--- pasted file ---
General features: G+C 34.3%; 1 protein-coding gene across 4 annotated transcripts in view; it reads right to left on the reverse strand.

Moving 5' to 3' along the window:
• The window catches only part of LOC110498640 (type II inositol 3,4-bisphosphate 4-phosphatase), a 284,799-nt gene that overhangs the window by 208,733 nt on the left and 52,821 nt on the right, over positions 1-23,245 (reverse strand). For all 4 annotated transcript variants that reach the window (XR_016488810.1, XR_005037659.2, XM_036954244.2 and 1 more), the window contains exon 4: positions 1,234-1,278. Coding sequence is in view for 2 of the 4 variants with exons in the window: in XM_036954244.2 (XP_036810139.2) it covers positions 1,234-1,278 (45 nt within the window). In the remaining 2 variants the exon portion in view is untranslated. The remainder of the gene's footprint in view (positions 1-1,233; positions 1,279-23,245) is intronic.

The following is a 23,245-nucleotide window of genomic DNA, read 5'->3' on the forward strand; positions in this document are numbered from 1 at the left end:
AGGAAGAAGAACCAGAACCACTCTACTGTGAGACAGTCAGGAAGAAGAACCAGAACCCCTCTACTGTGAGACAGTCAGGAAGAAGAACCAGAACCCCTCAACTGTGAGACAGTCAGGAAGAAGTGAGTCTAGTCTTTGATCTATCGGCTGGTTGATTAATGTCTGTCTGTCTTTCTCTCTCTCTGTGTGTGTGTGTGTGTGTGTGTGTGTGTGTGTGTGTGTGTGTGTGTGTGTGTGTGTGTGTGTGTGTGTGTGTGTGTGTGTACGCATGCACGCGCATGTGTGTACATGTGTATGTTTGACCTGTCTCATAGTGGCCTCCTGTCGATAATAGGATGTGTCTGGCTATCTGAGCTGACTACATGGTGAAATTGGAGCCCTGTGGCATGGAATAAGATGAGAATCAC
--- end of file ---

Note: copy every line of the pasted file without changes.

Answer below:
General features: G+C 34.3%; 1 protein-coding gene across 4 annotated transcripts in view; it reads right to left on the reverse strand.

Moving 5' to 3' along the window:
• The window catches only part of LOC110498640 (type II inositol 3,4-bisphosphate 4-phosphatase), a 284,799-nt gene that overhangs the window by 208,733 nt on the left and 52,821 nt on the right, over positions 1-23,245 (reverse strand). For all 4 annotated transcript variants that reach the window (XR_016488810.1, XR_005037659.2, XM_036954244.2 and 1 more), the window contains exon 4: positions 1,234-1,278. Coding sequence is in view for 2 of the 4 variants with exons in the window: in XM_036954244.2 (XP_036810139.2) it covers positions 1,234-1,278 (45 nt within the window). In the remaining 2 variants the exon portion in view is untranslated. The remainder of the gene's footprint in view (positions 1-1,233; positions 1,279-23,245) is intronic.

The following is a 23,245-nucleotide window of genomic DNA, read 5'->3' on the forward strand; positions in this document are numbered from 1 at the left end:
AGGAAGAAGAACCAGAACCACTCTACTGTGAGACAGTCAGGAAGAAGAACCAGAACCCCTCTACTGTGAGACAGTCAGGAAGAAGAACCAGAACCCCTCAACTGTGAGACAGTCAGGAAGAAGTGAGTCTAGTCTTTGATCTATCGGCTGGTTGATTAATGTCTGTCTGTCTTTCTCTCTCTCTGTGTGTGTGTGTGTGTGTGTGTGTGTGTGTGTGTGTGTGTGTGTGTGTGTGTGTGTGTGTGTGTGTGTGTGTGTGTGTGTACGCATGCACGCGCATGTGTGTACATGTGTATGTTTGACCTGTCTCATAGTGGCCTCCTGTCGATAATAGGATGTGTCTGGCTATCTGAGCTGACTACATGGTGAAATTGGAGCCCTGTGGCATGGAATAAGATGAGAATCAC